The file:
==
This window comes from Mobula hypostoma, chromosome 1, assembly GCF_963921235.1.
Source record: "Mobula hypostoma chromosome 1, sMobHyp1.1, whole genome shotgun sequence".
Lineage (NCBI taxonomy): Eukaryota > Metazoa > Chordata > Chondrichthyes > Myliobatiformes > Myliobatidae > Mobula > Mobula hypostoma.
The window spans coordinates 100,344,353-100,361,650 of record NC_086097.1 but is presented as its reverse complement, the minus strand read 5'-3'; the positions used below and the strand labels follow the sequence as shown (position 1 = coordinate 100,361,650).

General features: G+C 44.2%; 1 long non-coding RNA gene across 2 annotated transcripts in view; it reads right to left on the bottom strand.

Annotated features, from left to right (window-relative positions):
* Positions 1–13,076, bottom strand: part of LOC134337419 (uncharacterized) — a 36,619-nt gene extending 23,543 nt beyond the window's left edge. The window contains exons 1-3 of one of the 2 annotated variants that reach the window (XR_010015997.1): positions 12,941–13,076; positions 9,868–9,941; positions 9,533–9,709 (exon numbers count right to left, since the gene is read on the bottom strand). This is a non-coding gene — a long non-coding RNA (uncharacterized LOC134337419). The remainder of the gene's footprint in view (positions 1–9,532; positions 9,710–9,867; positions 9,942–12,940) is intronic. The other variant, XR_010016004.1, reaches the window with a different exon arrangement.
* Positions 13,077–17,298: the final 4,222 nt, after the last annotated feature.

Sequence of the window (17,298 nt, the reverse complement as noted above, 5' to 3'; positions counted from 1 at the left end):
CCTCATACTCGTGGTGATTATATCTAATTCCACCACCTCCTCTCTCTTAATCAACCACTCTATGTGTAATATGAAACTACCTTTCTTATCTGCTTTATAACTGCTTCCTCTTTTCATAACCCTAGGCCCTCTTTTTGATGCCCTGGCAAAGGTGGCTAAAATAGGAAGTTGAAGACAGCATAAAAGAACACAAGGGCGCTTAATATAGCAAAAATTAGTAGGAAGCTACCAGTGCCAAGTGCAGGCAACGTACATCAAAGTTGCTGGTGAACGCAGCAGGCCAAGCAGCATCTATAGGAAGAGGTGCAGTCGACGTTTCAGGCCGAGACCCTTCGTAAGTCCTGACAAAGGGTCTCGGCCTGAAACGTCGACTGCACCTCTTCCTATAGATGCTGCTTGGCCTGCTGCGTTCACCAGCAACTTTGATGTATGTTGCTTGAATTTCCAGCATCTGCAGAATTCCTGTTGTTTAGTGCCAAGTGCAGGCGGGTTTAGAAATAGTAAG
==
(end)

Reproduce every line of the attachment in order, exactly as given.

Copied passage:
This window comes from Mobula hypostoma, chromosome 1, assembly GCF_963921235.1.
Source record: "Mobula hypostoma chromosome 1, sMobHyp1.1, whole genome shotgun sequence".
Lineage (NCBI taxonomy): Eukaryota > Metazoa > Chordata > Chondrichthyes > Myliobatiformes > Myliobatidae > Mobula > Mobula hypostoma.
The window spans coordinates 100,344,353-100,361,650 of record NC_086097.1 but is presented as its reverse complement, the minus strand read 5'-3'; the positions used below and the strand labels follow the sequence as shown (position 1 = coordinate 100,361,650).

General features: G+C 44.2%; 1 long non-coding RNA gene across 2 annotated transcripts in view; it reads right to left on the bottom strand.

Annotated features, from left to right (window-relative positions):
* Positions 1–13,076, bottom strand: part of LOC134337419 (uncharacterized) — a 36,619-nt gene extending 23,543 nt beyond the window's left edge. The window contains exons 1-3 of one of the 2 annotated variants that reach the window (XR_010015997.1): positions 12,941–13,076; positions 9,868–9,941; positions 9,533–9,709 (exon numbers count right to left, since the gene is read on the bottom strand). This is a non-coding gene — a long non-coding RNA (uncharacterized LOC134337419). The remainder of the gene's footprint in view (positions 1–9,532; positions 9,710–9,867; positions 9,942–12,940) is intronic. The other variant, XR_010016004.1, reaches the window with a different exon arrangement.
* Positions 13,077–17,298: the final 4,222 nt, after the last annotated feature.

Sequence of the window (17,298 nt, the reverse complement as noted above, 5' to 3'; positions counted from 1 at the left end):
CCTCATACTCGTGGTGATTATATCTAATTCCACCACCTCCTCTCTCTTAATCAACCACTCTATGTGTAATATGAAACTACCTTTCTTATCTGCTTTATAACTGCTTCCTCTTTTCATAACCCTAGGCCCTCTTTTTGATGCCCTGGCAAAGGTGGCTAAAATAGGAAGTTGAAGACAGCATAAAAGAACACAAGGGCGCTTAATATAGCAAAAATTAGTAGGAAGCTACCAGTGCCAAGTGCAGGCAACGTACATCAAAGTTGCTGGTGAACGCAGCAGGCCAAGCAGCATCTATAGGAAGAGGTGCAGTCGACGTTTCAGGCCGAGACCCTTCGTAAGTCCTGACAAAGGGTCTCGGCCTGAAACGTCGACTGCACCTCTTCCTATAGATGCTGCTTGGCCTGCTGCGTTCACCAGCAACTTTGATGTATGTTGCTTGAATTTCCAGCATCTGCAGAATTCCTGTTGTTTAGTGCCAAGTGCAGGCGGGTTTAGAAATAGTAAG